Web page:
All women (100%) who consented to HIV testing received their test results and post-test counseling. Fourteen (0.84%; 95% confidence interval [CI], 0.50 to 1.40) women were seropositive for HIV. These women received management to prevent vertical transmission and were accompanied to a tertiary care facility to receive antiretroviral treatment. Six other women (0.40%; 95% CI, 0.17 to 0.78) were diagnosed with hepatitis B infection, 2 (0.12%; 95% CI, 0.03 to 0.44) were diagnosed with syphilis, and 112 (6.70%; 95% CI, 5.59 to 8.00) had herpes simplex virus type 2 antibodies [11]. The presence of these infections in pregnant women indicated that education and awareness efforts about prevention must involve both men and women. Ninety-seven women (5.90%; 95% CI, 4.70 to 7.00) were also diagnosed with bacterial vaginosis, which is a known risk factor for adverse birth outcomes.
Pregnant women were screened for other non-communicable conditions that are important during pregnancy, and 5.7% (95% CI, 4.7 to 6.9) had gestational hypertension, 18.7% (95% CI, 16.9 to 20.6) were detected to have mild anemia, and 23.2% (95% CI, 21.2 to 25.3) were found to have moderate to severe anemia. A cross-sectional study investigating the relationship between women’s financial decision-making power and moderate to severe anemia found that women living in households where others had decision-making control had lower odds of moderate to severe anemia than those living in households where women were the sole decision-makers [12]. This finding suggests that men and other household decisionmakers are key gatekeepers when addressing nutrition during pregnancy in rural south India.
Pregnancy and newborn outcomes
Sixty-six women (3.9%; 95% CI, 3.9 to 5.0) reported miscarriages or stillbirths and 4.6% (95% CI, 3.6 to 5.7) infants died post-delivery. Of all newborns, 1,576 (98.0%) were born at a health facility, 123 (7.3%; 95% CI, 6.1 to 8.7) were admitted to the neonatal intensive care unit, 74 (4.5%; 95% CI, 3.5 to 5.5) had complications, and 45 (2.7%; 95% CI, 2.0 to 3.6) were hospitalized for a further work-up. Of the children of the 14 HIV-positive women, 7 (50.0%; 95% CI, 26.8 to 73.2) infants were born HIV-negative, while 3 (21.0%; 95% CI, 7.5 to 47.5) were reported as deceased in follow-up interviews. The status of the remaining 4 children (29.0%) remained unknown due to loss to follow-up. No maternal deaths were reported in the cohort.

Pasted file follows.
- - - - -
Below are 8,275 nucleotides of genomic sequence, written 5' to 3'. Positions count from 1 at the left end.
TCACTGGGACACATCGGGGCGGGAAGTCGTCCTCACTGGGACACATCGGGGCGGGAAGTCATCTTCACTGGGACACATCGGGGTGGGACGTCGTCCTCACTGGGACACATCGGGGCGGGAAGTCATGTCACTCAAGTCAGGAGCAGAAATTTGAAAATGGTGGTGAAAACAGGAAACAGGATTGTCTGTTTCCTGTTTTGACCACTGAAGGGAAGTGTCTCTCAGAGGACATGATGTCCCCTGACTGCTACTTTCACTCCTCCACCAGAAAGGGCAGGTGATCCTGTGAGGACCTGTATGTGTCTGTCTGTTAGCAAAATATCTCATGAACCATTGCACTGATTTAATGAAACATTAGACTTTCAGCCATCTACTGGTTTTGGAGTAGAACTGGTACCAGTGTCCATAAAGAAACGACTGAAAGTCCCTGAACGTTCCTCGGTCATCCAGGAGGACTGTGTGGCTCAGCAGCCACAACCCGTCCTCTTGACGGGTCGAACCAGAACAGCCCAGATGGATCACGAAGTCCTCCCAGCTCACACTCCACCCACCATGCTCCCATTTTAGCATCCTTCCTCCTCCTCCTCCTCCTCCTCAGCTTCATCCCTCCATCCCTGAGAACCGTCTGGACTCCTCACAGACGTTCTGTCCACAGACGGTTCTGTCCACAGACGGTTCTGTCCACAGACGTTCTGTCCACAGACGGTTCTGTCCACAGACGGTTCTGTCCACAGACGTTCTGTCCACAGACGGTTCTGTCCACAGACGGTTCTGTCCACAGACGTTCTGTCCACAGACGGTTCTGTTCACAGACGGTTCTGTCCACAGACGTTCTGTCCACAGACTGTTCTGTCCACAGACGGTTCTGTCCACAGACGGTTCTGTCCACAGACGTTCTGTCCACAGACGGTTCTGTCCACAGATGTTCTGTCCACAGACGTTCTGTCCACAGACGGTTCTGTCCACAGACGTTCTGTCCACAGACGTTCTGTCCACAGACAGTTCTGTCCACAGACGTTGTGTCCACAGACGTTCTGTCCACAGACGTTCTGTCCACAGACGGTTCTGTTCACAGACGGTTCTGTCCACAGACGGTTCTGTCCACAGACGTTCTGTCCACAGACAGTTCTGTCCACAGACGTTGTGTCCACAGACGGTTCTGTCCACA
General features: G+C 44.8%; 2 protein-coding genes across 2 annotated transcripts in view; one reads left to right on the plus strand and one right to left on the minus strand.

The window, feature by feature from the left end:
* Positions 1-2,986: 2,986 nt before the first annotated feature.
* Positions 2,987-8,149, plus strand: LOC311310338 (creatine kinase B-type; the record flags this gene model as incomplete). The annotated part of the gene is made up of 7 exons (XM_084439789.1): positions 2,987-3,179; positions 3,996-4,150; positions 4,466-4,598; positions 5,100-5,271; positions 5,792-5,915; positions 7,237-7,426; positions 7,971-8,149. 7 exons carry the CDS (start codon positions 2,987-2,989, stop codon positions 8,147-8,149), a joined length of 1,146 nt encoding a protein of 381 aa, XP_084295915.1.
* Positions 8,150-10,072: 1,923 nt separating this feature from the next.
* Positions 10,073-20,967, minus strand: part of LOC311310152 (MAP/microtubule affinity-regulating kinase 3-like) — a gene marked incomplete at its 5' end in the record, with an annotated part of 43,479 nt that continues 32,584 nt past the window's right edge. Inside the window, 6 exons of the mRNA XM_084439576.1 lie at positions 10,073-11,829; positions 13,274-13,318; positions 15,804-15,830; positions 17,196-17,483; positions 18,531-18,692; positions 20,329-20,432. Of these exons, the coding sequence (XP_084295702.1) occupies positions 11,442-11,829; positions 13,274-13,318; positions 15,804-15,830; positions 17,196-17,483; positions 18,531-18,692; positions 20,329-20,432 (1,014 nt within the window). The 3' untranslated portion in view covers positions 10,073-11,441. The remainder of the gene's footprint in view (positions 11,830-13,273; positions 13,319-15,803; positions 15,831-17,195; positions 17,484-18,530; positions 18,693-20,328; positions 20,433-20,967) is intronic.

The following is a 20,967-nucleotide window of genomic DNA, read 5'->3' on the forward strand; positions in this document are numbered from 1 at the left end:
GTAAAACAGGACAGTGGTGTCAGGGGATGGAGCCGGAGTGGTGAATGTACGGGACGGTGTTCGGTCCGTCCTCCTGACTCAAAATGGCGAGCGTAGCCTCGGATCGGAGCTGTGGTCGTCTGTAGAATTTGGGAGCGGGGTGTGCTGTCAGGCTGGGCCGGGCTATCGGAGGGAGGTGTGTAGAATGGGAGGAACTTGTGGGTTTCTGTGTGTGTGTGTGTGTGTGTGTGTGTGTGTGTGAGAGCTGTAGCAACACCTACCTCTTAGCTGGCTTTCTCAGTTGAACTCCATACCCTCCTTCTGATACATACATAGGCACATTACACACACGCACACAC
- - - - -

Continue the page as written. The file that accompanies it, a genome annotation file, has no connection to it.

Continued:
An analysis of breastfeeding practices found that 32.3% (95% CI, 30.0 to 34.6) of women reported delayed initiation of breastfeeding. At the 6-month postpartum follow-up, 74.9% of the women reported continued breastfeeding, but only 48.5% reported exclusive breastfeeding [13]. Having more ANC visits was associated with lower odds of delayed initiation of breastfeeding and nonexclusive breastfeeding, indicating that health promotion efforts should focus on encouraging mothers to attend these visits [14]. Furthermore, this suggests that ANC visits represent an effective access point for providing breastfeeding education.
Community engagement outcomes
The Kisalaya program organized 141 education and awareness events across the Mysuru taluk. These were attended by 5,161 community members, including 4,212 (81.6%) women and 899 (17.4%) men. Having men and key community stakeholders in attendance at these events was critical to the program’s success. More efforts are needed to encourage and include men and extended family in maternal child health programs.
Local capacity-building outcomes
To ensure that women would continue to receive quality care even after the program ended, the Kisalaya program sought to build local capacity by training village health workers and health professionals in PMTCT of HIV, HIV management, and safe birthing practices. Improving local quality of care was identified as a major access point for interventions through a formative study on current birthing practices in rural India. This cross-sectional study, conducted prior to the implementation of the Kisalaya program’s mobile medical clinics, identified and surveyed 417 TBAs and found that only 51 (12.3%; 95% CI, 9.4 to 15.7) had heard of HIV/AIDS. Moreover, most (96.2%) had not provided their clients with ANC [15]. The study indicated that training TBAs may be beneficial for improving maternal and child health outcomes. The study also revealed the challenges of integrating TBAs into PMTCT and maternal child health programs, suggesting that training other grassroot health workers, like ASHAs and ANMs, may also be fruitful in improving health outcomes for pregnant women and infants in rural India.